It is undeniable that our lives are surrounded by technology twenty-four seven. For instance, almost everyday, most of us access Internet, buy items online, use social medias (like Facebook, Instagram, YouTube or Twitter), read emails, etc. When accessing these pages, besides the content they offer, we are bombarded with suggestions of people to follow, news to read, pages to access, videos to watch, songs to listen to, things to buy, and so on. A curious one could ask: how do these websites know things we like? Are they watching us?

To answer this kind of question we need to dive into an interesting perspective: how technology underlies technology. Once we are capable of understanding this point, we will have the ability to answer so many more questions (and not only “why Facebook always shows the people I like most”).  For example, we will get the idea of how self-driving cars work, how Siri can talk to us or how a computer can defeat the world’s champion in a chess game.

In this way, to extract to proper knowledge from “how technology underlies technology”, we must be familiar with terms like artificial intelligence, machine learning and data science. I know, when we listen to people talking about this kind of content, our minds tend to wander into images of “super-intelligent robots” that will replace human beings in every single task. I am not here to say these “super-intelligent robots” will never exist, but let’s see a more realistic picture of what is happening nowadays.

The first concept mentioned is “artificial intelligence”. This term, defined many years ago, is, basically, the idea of computer systems being able to perform tasks that require human intelligence to be executed, such as visual perception, decision-making, speech recognition, etc. In order to develop these “intelligent systems” (or our fanciful “super-intelligent robots”), the programmer can take different paths, and, one of them (very common at the moment) is the use of “machine learning”. Machine learning brings techniques that leads the system to learn and improve from experience, without being explicitly programmed; to do so, the programmer shows to the computer many examples of a particular problem and the computer creates, by itself, the rules to return the correct answer when a similar experience is showed again. All the examples given to the computer during the learning process can come from different sources; currently, the most ordinary alternative is the use of databases which contain tons of required examples. Here is where the term “data science” appears: the programmer will need to work with raw data and, through the application of several techniques, will have to structure this data in such a way to make it meaningful and proper to be presented to the “intelligent system” about to be developed.

Based on these ideas, scientists are developing many and many intelligent systems, which are now having influence on our daily lives, even when we do not know they are being used. Many examples, besides those given at the beginning of this article, can be listed. Some weeks ago, a publication on the journal Nature Communications, showed an app developed to detect patients that present anemia just by analyzing pictures of their fingernails. A few months ago, another publication, also on Nature, used the same idea but now to classify skin cancer, which is said to be a complicated task due to the fine-grained variability in the appearance of skin lesions.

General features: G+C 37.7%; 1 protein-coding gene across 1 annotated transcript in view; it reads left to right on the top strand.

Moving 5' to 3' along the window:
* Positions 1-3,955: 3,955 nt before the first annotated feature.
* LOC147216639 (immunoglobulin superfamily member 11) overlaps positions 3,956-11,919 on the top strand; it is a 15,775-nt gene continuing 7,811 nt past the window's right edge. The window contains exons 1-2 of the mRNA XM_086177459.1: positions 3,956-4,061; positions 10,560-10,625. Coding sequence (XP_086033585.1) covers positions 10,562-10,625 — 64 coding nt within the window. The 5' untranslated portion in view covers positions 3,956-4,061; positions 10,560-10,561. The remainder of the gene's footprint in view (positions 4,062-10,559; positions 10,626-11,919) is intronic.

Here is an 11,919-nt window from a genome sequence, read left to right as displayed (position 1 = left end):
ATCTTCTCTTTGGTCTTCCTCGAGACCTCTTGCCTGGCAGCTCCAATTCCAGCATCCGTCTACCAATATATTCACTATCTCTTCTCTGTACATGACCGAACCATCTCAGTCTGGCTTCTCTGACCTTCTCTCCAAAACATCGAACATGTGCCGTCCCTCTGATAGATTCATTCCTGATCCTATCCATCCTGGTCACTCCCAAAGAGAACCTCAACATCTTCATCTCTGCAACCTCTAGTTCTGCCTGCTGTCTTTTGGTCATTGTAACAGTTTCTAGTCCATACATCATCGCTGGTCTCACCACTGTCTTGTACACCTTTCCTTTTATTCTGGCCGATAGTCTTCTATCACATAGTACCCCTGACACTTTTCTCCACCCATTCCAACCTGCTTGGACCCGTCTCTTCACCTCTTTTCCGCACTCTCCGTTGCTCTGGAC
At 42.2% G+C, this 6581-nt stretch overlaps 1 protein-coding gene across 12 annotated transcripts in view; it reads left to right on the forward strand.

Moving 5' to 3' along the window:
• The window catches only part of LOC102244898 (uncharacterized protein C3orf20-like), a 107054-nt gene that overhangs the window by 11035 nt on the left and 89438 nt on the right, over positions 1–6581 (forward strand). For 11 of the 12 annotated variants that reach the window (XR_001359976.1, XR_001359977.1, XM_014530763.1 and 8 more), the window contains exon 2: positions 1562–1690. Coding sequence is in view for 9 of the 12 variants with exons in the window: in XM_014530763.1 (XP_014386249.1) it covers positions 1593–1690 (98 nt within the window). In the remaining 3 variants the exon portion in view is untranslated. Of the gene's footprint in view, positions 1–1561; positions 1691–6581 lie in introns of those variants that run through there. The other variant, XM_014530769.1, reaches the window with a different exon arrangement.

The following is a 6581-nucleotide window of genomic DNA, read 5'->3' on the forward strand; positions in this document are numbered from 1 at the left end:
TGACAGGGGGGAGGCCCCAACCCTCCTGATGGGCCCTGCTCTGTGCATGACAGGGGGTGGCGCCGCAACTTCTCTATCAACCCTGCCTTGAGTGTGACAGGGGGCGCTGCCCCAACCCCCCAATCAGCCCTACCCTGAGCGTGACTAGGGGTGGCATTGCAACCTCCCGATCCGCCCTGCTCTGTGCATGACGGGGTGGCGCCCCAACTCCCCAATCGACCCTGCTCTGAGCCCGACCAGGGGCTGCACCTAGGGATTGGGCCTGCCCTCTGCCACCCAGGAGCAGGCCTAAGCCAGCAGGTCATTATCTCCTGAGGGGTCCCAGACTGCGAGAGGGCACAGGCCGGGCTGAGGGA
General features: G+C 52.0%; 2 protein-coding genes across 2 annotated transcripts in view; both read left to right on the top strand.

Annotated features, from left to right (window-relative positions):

For many, it is strange to think that robots are the most important players, providing liquidity, in the most important financial markets around the world. They are there, untiring, all the time, making non-emotional decisions, faster than every single human being in this world. In the same way that people can buy a new self-driving car, they can also hire specialists to create new algorithmic trading systems for them, which are going to use the cutting-edge artificial intelligence techniques. How should we play in this new reality?

Undoubtedly, we have reached the point of no return. Although it may seem scary at some level, it is essential to experts from different fields to get used to this new way to solve the world’s problems. If we guide ourselves taking the past as example, it is possible to remember that, years ago, when the computers emerged, primarily those who developed the ability to use this strange new object were preferred to get the best job opportunities, because, instead of fighting against the natural evolution, they were smart enough to become adapted to it. Nowadays, how to use a computer is not a problem anymore. However, new technologies are erupting every single day, and that keeps our paradigm in the same level: the ability to understand, create and manage these “super-intelligent robots” in our own favor is the only chance we have to avoid being knocked down by them.

This article was produced by
Isabella Munhoz, M.Sc. candidate (USP)
Humberto Brandão, Ph.D. (UFMG) and Kaggle Master